Following their test, we asked each participant to fill out a brief survey about their overall feelings towards the product.
They answered 9 questions using a Likert scale of 1 to 5, with 5 being Strongly Agreed and 1 Strongly Disagreeing.
Round One Synthesis
UX / Visual: The visual design and information architecture have had overwhelmingly positive reactions.
Efficiency: The quick-hitting insights are allowing people to glean the information they need without deep data diving.
Heat Mapping: Participants are responding extremely positively to the simple Red-Yellow-Green heat map.
Email: Email appears to be an effective way to quickly and automatically relay important statistics. Participants liked the potential reduction in clicks this gives them.
“This would make my job easier in telling the client’s story and tracking overall performance.”
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Sharing: The ability to share is currently lacking in development, so participants are defaulting to what it is they already know. (PowerPoint and Excel)
Store/Rep Level Data: Participants are pointing to objectives, and the rep completion, therefore, as a large indicator of success across the board.
Configurability: Participants do not feel they currently have enough control over what it is they are seeing and using.
Overall Health: Participants are having a hard time understanding the 'Health' analogy and the elements that make it up.
“Clients want to see the actual objective, who responded to it, and what they responded.”
Validate and Iterate
With a focus on accessibility and accuracy, the next round of ideation quickly started rolling.
Along with our accessibility fixes (colored text mainly), we understood that the design direction was strong, however, the details were weak. We needed to reexamine how we can quickly surface the most prudent information with as few clicks and scrolls as possible. We also recognize the necessity of personalized goals and thresholds to allow our participants to understand what caused a "red, yellow, green" signifier.
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Thresholds and Goals
Observation: When presented with a data point and its relationship to a set goal, participants often seemed confused at how the goal got set, how to change it, and why it was needed.
Recommendation: Offer more affordances into the way and reason that rules and goals are set and allow for the creation of a new rule/goal.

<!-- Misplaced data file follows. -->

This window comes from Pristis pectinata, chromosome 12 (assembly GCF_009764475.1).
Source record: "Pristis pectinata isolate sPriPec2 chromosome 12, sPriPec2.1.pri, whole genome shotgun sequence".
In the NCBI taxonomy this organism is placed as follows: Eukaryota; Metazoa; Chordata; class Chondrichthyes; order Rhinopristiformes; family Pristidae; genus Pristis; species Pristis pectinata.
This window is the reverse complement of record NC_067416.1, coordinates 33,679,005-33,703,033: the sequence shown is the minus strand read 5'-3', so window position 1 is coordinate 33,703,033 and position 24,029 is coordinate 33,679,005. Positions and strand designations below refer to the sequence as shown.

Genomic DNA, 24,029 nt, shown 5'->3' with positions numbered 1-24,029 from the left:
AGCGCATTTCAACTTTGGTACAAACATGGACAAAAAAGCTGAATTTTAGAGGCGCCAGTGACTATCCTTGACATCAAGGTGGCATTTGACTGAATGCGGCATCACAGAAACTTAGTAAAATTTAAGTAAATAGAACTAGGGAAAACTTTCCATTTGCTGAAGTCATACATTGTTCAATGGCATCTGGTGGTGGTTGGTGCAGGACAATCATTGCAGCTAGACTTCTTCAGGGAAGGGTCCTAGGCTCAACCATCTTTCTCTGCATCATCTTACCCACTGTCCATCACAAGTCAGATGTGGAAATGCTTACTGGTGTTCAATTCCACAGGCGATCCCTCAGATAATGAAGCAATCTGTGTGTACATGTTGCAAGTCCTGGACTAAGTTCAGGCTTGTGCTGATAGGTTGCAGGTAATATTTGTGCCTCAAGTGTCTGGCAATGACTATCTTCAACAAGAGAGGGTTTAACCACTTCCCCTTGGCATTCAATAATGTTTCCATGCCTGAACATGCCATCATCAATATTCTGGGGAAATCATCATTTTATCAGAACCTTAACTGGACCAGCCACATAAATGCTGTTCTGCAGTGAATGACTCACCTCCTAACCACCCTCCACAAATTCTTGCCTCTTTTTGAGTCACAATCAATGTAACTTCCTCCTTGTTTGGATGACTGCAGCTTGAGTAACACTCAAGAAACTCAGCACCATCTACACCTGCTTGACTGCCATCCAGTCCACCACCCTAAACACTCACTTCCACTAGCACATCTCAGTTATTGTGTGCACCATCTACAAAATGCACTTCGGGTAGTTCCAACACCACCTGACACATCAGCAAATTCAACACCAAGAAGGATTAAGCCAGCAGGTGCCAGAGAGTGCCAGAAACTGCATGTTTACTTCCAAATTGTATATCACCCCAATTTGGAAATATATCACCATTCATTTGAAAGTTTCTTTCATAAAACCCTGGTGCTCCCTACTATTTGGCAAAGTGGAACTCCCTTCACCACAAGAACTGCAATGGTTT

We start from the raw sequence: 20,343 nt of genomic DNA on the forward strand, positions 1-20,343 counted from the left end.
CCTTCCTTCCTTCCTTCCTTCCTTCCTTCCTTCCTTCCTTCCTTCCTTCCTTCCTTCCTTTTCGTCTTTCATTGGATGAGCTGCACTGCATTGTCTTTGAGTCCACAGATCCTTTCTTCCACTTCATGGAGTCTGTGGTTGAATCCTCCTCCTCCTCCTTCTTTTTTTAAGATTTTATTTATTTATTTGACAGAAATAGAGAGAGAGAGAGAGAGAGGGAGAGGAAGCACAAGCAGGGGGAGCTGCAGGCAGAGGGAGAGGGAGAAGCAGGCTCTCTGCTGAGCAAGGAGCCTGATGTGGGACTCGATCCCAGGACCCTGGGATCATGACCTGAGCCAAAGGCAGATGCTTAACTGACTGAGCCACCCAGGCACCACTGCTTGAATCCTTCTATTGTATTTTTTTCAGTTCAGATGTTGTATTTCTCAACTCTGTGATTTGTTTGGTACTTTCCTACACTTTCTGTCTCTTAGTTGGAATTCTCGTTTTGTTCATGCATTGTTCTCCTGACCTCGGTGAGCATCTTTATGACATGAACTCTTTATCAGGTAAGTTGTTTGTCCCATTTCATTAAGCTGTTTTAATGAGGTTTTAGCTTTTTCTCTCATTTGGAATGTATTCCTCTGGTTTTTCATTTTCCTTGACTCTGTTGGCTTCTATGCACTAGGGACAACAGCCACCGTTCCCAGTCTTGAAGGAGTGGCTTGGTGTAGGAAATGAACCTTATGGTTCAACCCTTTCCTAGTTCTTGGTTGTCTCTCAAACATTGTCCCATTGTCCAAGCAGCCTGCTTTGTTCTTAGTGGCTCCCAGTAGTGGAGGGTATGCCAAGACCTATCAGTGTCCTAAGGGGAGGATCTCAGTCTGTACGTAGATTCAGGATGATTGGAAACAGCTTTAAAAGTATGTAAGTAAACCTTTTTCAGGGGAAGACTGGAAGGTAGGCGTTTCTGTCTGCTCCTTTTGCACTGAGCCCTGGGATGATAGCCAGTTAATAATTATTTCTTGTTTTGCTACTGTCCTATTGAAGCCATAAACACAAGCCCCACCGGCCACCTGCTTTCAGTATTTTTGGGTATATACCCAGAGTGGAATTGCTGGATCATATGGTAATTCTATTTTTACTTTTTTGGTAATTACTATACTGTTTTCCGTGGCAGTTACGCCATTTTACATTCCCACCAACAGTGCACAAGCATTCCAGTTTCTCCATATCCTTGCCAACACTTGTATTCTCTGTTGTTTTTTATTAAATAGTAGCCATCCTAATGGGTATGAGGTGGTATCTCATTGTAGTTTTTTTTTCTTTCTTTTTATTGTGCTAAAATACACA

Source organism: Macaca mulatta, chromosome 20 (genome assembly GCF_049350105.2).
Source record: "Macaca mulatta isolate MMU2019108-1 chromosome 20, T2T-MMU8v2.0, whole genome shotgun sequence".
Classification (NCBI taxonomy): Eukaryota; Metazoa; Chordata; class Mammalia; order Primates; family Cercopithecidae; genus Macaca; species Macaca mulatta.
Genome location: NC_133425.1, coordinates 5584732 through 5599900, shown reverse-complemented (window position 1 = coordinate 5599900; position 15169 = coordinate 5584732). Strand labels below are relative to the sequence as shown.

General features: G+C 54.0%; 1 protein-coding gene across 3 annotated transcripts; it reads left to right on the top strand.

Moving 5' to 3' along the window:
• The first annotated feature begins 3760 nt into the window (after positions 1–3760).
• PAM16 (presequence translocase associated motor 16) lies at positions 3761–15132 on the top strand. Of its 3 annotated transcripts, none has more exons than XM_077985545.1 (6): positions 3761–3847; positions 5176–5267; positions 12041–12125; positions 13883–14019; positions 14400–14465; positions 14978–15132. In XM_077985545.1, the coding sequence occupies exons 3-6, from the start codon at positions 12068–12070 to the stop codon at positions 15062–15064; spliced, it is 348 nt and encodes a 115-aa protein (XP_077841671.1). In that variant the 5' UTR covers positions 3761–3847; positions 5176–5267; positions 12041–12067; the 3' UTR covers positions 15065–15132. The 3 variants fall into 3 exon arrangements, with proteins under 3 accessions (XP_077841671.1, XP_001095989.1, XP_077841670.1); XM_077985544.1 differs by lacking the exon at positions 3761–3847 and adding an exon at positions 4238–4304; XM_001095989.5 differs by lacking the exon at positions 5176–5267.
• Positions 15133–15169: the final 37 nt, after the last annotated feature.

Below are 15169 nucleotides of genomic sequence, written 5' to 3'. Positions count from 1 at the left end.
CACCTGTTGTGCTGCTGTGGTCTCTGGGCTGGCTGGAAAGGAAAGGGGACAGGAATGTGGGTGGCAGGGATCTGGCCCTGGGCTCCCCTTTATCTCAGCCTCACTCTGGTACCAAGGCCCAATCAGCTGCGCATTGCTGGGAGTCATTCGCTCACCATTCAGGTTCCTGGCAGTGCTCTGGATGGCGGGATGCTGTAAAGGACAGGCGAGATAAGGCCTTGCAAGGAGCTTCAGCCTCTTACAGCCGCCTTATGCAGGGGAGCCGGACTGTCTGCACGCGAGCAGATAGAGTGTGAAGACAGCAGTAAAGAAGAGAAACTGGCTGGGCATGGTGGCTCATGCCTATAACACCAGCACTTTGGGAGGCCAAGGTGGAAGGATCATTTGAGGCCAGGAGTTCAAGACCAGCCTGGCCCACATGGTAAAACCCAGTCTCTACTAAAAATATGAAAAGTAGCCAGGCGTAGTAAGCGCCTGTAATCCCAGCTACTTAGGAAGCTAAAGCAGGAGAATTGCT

Observation: Participants are having trouble identifying the necessity and building blocks of the “Client Health” analogy.
Recommendation: Rework the major header of the summary page to present opportunities and successes in a more obvious and useful manner.
Date Range Selector
Observation: While participants were able to change the date easily, many stated that quickly switching between date ranges to find trends would be far more helpful than a dropdown.
Recommendation: Sharing mechanism is not currently built out. People are returning to what they already know.
WIth a round of usability in the books, and with new and validated designs ready to be implemented for a more robust round of testing, we began looking into ways to pass off our designs to development. PowerBI had been chosen as the tool of choice by the business for reporting across the board, and while it is a supremely powerful data modeling tool, it does not easily take in coded visual components. To solidify a clean handoff and to strengthen the overall relationship between design and development, I created a PowerBI Theme to correspond with the visual decisions made for the tool and created a PowerBI Master File to serve as a manifest of information about when, how, and why to use a certain PowerBI component.
As of this moment
Our development team has built out our data model, our architecture and visualizations, and is preparing for our initial launch.
With a subset of prepared users (people we have been utilizing as SMEs through discovery, design, and development) our team will be launching an ELP (Earliest Lovable Product) of this tool within the coming weeks. Check back for updates!